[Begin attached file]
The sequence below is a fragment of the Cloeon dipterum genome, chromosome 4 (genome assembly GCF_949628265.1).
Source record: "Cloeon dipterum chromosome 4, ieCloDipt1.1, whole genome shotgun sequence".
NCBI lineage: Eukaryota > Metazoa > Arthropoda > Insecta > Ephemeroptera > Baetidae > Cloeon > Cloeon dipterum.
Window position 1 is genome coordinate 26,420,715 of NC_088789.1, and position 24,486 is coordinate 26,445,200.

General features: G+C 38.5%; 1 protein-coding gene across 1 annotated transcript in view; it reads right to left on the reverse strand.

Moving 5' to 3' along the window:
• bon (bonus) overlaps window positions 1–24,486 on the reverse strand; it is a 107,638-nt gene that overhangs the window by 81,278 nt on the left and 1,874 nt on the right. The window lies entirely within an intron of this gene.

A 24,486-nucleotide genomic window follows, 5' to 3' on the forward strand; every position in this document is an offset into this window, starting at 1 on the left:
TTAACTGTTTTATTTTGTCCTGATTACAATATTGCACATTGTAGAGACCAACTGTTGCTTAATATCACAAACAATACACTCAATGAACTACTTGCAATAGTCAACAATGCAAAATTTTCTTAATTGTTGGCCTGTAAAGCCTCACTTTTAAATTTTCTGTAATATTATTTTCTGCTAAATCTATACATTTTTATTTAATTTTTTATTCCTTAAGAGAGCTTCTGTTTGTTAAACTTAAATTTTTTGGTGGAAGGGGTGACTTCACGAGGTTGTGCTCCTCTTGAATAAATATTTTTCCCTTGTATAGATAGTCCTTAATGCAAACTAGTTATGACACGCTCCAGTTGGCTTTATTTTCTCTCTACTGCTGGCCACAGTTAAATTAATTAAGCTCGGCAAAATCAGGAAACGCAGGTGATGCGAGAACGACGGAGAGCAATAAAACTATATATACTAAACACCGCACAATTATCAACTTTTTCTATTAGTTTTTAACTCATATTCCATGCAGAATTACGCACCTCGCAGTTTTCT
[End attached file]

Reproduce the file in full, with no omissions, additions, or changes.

The sequence below is a fragment of the Cloeon dipterum genome, chromosome 4 (genome assembly GCF_949628265.1).
Source record: "Cloeon dipterum chromosome 4, ieCloDipt1.1, whole genome shotgun sequence".
NCBI lineage: Eukaryota > Metazoa > Arthropoda > Insecta > Ephemeroptera > Baetidae > Cloeon > Cloeon dipterum.
Window position 1 is genome coordinate 26,420,715 of NC_088789.1, and position 24,486 is coordinate 26,445,200.

General features: G+C 38.5%; 1 protein-coding gene across 1 annotated transcript in view; it reads right to left on the reverse strand.

Moving 5' to 3' along the window:
• bon (bonus) overlaps window positions 1–24,486 on the reverse strand; it is a 107,638-nt gene that overhangs the window by 81,278 nt on the left and 1,874 nt on the right. The window lies entirely within an intron of this gene.

A 24,486-nucleotide genomic window follows, 5' to 3' on the forward strand; every position in this document is an offset into this window, starting at 1 on the left:
TTAACTGTTTTATTTTGTCCTGATTACAATATTGCACATTGTAGAGACCAACTGTTGCTTAATATCACAAACAATACACTCAATGAACTACTTGCAATAGTCAACAATGCAAAATTTTCTTAATTGTTGGCCTGTAAAGCCTCACTTTTAAATTTTCTGTAATATTATTTTCTGCTAAATCTATACATTTTTATTTAATTTTTTATTCCTTAAGAGAGCTTCTGTTTGTTAAACTTAAATTTTTTGGTGGAAGGGGTGACTTCACGAGGTTGTGCTCCTCTTGAATAAATATTTTTCCCTTGTATAGATAGTCCTTAATGCAAACTAGTTATGACACGCTCCAGTTGGCTTTATTTTCTCTCTACTGCTGGCCACAGTTAAATTAATTAAGCTCGGCAAAATCAGGAAACGCAGGTGATGCGAGAACGACGGAGAGCAATAAAACTATATATACTAAACACCGCACAATTATCAACTTTTTCTATTAGTTTTTAACTCATATTCCATGCAGAATTACGCACCTCGCAGTTTTCT